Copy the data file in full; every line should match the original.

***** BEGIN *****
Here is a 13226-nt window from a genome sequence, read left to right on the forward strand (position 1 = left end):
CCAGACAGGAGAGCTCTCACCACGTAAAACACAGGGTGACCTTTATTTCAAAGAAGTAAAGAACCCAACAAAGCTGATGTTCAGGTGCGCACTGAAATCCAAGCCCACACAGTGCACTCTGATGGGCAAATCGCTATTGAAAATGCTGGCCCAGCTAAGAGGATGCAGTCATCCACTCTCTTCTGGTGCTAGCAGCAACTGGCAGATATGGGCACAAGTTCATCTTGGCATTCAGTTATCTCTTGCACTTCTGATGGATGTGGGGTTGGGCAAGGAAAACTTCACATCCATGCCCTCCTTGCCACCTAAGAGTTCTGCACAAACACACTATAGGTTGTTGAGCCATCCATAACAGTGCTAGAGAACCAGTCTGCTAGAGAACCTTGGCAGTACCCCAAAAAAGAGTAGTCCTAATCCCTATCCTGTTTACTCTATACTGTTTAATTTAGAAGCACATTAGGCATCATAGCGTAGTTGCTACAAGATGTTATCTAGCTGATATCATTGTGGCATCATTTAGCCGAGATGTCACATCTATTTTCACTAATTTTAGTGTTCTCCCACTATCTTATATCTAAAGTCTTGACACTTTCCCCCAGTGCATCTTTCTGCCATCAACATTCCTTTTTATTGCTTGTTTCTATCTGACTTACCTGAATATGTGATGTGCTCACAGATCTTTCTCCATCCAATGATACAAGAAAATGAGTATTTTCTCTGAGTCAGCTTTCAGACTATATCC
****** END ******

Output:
Here is a 13226-nt window from a genome sequence, read left to right on the forward strand (position 1 = left end):
CCAGACAGGAGAGCTCTCACCACGTAAAACACAGGGTGACCTTTATTTCAAAGAAGTAAAGAACCCAACAAAGCTGATGTTCAGGTGCGCACTGAAATCCAAGCCCACACAGTGCACTCTGATGGGCAAATCGCTATTGAAAATGCTGGCCCAGCTAAGAGGATGCAGTCATCCACTCTCTTCTGGTGCTAGCAGCAACTGGCAGATATGGGCACAAGTTCATCTTGGCATTCAGTTATCTCTTGCACTTCTGATGGATGTGGGGTTGGGCAAGGAAAACTTCACATCCATGCCCTCCTTGCCACCTAAGAGTTCTGCACAAACACACTATAGGTTGTTGAGCCATCCATAACAGTGCTAGAGAACCAGTCTGCTAGAGAACCTTGGCAGTACCCCAAAAAAGAGTAGTCCTAATCCCTATCCTGTTTACTCTATACTGTTTAATTTAGAAGCACATTAGGCATCATAGCGTAGTTGCTACAAGATGTTATCTAGCTGATATCATTGTGGCATCATTTAGCCGAGATGTCACATCTATTTTCACTAATTTTAGTGTTCTCCCACTATCTTATATCTAAAGTCTTGACACTTTCCCCCAGTGCATCTTTCTGCCATCAACATTCCTTTTTATTGCTTGTTTCTATCTGACTTACCTGAATATGTGATGTGCTCACAGATCTTTCTCCATCCAATGATACAAGAAAATGAGTATTTTCTCTGAGTCAGCTTTCAGACTATATCC